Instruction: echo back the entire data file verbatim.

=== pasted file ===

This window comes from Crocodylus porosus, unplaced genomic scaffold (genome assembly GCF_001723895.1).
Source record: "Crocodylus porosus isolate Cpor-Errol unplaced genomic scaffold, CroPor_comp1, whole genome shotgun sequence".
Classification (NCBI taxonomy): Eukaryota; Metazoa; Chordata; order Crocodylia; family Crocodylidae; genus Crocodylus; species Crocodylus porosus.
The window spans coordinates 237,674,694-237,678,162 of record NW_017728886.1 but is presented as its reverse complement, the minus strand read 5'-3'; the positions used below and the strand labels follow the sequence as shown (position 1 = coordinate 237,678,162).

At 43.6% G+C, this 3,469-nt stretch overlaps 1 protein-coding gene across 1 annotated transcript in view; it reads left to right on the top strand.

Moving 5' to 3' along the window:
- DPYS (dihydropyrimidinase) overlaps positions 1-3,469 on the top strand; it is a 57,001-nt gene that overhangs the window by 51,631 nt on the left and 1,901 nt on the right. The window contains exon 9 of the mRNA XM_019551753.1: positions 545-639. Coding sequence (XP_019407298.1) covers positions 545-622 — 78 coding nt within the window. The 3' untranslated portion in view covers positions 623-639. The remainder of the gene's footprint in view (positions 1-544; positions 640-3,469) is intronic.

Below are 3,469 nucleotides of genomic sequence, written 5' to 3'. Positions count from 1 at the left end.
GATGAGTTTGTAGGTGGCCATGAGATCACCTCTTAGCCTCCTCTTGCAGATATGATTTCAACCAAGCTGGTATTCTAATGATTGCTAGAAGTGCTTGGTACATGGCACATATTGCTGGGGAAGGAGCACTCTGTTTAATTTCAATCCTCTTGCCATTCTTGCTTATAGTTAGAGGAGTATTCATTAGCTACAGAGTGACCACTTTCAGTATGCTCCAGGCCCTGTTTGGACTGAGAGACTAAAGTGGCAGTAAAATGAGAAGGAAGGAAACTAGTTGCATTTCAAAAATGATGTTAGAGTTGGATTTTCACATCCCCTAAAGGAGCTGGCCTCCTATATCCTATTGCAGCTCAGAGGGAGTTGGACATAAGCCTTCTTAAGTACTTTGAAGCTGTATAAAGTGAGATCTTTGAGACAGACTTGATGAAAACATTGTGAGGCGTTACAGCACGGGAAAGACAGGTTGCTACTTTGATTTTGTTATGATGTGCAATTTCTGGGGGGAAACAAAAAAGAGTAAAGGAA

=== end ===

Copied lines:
This window comes from Crocodylus porosus, unplaced genomic scaffold (genome assembly GCF_001723895.1).
Source record: "Crocodylus porosus isolate Cpor-Errol unplaced genomic scaffold, CroPor_comp1, whole genome shotgun sequence".
Classification (NCBI taxonomy): Eukaryota; Metazoa; Chordata; order Crocodylia; family Crocodylidae; genus Crocodylus; species Crocodylus porosus.
The window spans coordinates 237,674,694-237,678,162 of record NW_017728886.1 but is presented as its reverse complement, the minus strand read 5'-3'; the positions used below and the strand labels follow the sequence as shown (position 1 = coordinate 237,678,162).

At 43.6% G+C, this 3,469-nt stretch overlaps 1 protein-coding gene across 1 annotated transcript in view; it reads left to right on the top strand.

Moving 5' to 3' along the window:
- DPYS (dihydropyrimidinase) overlaps positions 1-3,469 on the top strand; it is a 57,001-nt gene that overhangs the window by 51,631 nt on the left and 1,901 nt on the right. The window contains exon 9 of the mRNA XM_019551753.1: positions 545-639. Coding sequence (XP_019407298.1) covers positions 545-622 — 78 coding nt within the window. The 3' untranslated portion in view covers positions 623-639. The remainder of the gene's footprint in view (positions 1-544; positions 640-3,469) is intronic.

Below are 3,469 nucleotides of genomic sequence, written 5' to 3'. Positions count from 1 at the left end.
GATGAGTTTGTAGGTGGCCATGAGATCACCTCTTAGCCTCCTCTTGCAGATATGATTTCAACCAAGCTGGTATTCTAATGATTGCTAGAAGTGCTTGGTACATGGCACATATTGCTGGGGAAGGAGCACTCTGTTTAATTTCAATCCTCTTGCCATTCTTGCTTATAGTTAGAGGAGTATTCATTAGCTACAGAGTGACCACTTTCAGTATGCTCCAGGCCCTGTTTGGACTGAGAGACTAAAGTGGCAGTAAAATGAGAAGGAAGGAAACTAGTTGCATTTCAAAAATGATGTTAGAGTTGGATTTTCACATCCCCTAAAGGAGCTGGCCTCCTATATCCTATTGCAGCTCAGAGGGAGTTGGACATAAGCCTTCTTAAGTACTTTGAAGCTGTATAAAGTGAGATCTTTGAGACAGACTTGATGAAAACATTGTGAGGCGTTACAGCACGGGAAAGACAGGTTGCTACTTTGATTTTGTTATGATGTGCAATTTCTGGGGGGAAACAAAAAAGAGTAAAGGAA